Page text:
Researchers have developed a microbial index of skin health (MiSH) they say can be used as an objective, quantitative measure of skin health that may have the potential to diagnose atopic dermatitis (AD), assess risk-prone state of skin, and predict treatment response in children in many different regional environments.
The findings were published in mSystems (Aug. 20, 2019; 4(4)pii: e00293–19).
One challenge with studying the human microbiome is that the skin microbiome differs between human populations due to environment, health status, body locations, diet and other mitigating factors, according to the paper’s authors.
“Due to the variance, the ability to use skin microbiome as an indicator of skin health that applies across large geographic ranges has remained largely unexplored,” said Xu Jian, PhD, senior author of the paper, in a press release. Dr. Xu is the director of the Single-Cell Center and Shandong Key Laboratory of Energy Genetics at the Qingdao Institute of Bioenergy and Bioprocess Technology (QIBEBT) of the Chinese Academy of Sciences (CAS).
“As such, the central question of this study is: can we harness the talent and power of our skin microbiome for precise skin care, such as diagnosis and treatment?”
Dr. Xu and his team collaborated with Procter & Gamble, the University of California Los Angeles (UCLA) and San Diego (UCSD), assessed children from several cities with healthy skin and those with atopic dermatitis (AD).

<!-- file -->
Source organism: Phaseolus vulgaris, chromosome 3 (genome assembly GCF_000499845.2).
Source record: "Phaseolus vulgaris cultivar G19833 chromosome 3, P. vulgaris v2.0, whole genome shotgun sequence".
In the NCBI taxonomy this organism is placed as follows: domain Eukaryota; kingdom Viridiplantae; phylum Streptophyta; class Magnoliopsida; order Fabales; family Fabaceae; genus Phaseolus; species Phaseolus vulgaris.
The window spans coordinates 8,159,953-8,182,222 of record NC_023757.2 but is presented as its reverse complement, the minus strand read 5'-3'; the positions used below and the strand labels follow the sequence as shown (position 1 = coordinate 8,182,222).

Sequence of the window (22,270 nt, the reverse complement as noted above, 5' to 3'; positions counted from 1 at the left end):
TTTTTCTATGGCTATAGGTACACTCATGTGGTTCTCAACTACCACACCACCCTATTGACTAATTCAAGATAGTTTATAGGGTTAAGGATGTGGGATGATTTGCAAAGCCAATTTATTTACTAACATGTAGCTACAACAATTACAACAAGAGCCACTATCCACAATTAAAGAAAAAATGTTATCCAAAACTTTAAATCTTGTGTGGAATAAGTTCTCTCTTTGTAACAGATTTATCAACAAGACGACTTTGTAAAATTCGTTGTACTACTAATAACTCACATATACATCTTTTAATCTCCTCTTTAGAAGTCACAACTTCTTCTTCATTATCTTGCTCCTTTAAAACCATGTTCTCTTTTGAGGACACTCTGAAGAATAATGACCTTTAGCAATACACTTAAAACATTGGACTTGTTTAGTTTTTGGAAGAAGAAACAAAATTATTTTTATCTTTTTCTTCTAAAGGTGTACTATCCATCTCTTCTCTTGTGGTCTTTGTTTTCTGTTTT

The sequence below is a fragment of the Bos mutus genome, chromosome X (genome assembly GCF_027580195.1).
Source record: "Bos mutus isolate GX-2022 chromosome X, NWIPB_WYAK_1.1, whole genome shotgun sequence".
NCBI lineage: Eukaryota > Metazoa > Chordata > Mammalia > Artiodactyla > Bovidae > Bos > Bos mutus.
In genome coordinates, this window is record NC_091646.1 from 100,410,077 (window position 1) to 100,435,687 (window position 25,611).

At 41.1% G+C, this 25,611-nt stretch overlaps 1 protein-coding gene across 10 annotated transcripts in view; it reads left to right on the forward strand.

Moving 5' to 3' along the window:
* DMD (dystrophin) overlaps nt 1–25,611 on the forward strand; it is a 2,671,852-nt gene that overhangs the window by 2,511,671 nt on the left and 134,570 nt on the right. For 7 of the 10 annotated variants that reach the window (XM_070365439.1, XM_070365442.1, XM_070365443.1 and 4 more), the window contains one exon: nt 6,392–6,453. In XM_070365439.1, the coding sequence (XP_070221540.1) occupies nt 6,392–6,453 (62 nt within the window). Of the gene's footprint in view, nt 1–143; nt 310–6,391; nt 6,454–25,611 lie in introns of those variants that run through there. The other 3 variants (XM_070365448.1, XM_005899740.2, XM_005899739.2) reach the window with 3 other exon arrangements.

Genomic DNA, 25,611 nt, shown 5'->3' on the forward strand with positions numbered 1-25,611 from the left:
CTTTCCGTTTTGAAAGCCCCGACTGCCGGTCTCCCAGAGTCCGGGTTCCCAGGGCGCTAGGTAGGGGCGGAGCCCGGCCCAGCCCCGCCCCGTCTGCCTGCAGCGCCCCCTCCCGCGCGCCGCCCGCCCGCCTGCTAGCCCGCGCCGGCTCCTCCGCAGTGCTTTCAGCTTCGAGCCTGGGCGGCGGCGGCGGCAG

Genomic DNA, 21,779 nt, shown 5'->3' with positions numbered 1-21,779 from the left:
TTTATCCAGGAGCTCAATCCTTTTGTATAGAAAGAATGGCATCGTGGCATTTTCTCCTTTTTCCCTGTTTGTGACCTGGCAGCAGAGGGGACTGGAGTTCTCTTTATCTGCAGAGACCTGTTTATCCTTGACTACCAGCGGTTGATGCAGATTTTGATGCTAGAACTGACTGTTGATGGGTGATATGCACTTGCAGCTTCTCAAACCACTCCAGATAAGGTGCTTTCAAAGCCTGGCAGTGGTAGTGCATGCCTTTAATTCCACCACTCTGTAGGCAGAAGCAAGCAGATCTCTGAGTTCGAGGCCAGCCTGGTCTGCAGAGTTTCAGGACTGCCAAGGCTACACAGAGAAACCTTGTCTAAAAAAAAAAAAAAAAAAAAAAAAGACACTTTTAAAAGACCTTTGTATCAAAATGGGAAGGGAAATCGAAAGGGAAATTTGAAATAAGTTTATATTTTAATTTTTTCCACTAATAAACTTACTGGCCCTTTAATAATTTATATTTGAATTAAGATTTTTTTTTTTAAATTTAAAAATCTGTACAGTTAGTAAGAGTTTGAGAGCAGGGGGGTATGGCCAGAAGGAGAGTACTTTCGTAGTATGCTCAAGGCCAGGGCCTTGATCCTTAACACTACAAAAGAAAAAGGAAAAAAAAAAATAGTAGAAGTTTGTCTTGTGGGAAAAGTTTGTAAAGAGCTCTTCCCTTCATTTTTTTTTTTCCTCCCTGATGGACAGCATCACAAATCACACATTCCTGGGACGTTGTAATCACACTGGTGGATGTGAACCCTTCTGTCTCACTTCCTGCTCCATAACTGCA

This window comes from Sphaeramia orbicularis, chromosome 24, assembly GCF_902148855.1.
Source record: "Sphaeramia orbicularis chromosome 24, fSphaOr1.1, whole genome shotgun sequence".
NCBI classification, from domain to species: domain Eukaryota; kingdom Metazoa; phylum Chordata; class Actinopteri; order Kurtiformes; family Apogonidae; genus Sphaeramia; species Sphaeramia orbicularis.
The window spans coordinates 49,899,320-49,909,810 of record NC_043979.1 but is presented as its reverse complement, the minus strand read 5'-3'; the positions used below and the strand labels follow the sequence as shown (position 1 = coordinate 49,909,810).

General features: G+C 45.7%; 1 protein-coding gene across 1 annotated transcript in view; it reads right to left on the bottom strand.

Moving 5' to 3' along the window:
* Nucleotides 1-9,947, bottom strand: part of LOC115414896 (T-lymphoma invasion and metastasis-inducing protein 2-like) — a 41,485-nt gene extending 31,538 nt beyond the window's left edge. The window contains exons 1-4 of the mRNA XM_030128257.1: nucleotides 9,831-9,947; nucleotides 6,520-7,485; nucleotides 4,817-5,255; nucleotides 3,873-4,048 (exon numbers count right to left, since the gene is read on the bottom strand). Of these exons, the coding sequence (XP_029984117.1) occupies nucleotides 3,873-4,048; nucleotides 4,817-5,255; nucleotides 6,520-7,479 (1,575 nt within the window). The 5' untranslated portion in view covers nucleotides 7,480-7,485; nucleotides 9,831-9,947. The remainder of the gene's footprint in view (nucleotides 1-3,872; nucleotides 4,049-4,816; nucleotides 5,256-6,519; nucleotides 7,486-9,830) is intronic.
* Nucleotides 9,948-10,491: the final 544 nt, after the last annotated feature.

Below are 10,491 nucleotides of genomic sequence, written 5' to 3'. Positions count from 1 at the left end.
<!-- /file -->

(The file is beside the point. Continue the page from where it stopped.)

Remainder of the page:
MiSH is a universal scale to quantitatively assess and compare skin-health state via skin microbiota.-Photo by Sun Zheng
Researchers examined children in three different cities: Beijing and Qingdao in China and Denver, Colo. in the United States. Qingdao is a coastal city approximately seven hours drive north of Beijing. Denver is a mountain city, with a higher elevation than the other two cities.
In these environmentally different locations, the researchers identified 25 bacterial genera in the skin microbiomes of children and developed their MiSH.
Lead author Sun Zheng, of the Single-Cell Center and Shandong Key Laboratory of Energy Genetics, Qingdao Institute of BioEnergy and Bioprocess Technology, Chinese Academy of Sciences, Qingdao, Shandong, China, said in the release that this index can identify skin conditions, such as AD, and has implications in clinical settings.
The authors report that MiSH identifies AD with an 83% to 95% accuracy within each city and with 86.4% accuracy across all cities.
“MiSH can quantitatively assess pediatric skin health across cohorts from distinct countries over large geographic distances,” Sun said, explaining that index serves to compare skin health via the microbes that live on the skin. “MiSH can identify a risk-prone skin state and predict treatment effect in children, suggesting applications in patient stratification and personalized treatment in the clinics and in the skin care industry.”
The next planned step for the research team is to further study the mechanisms by which the index helps predict skin health and refine how well it predicts treatment response in larger and wider cohorts.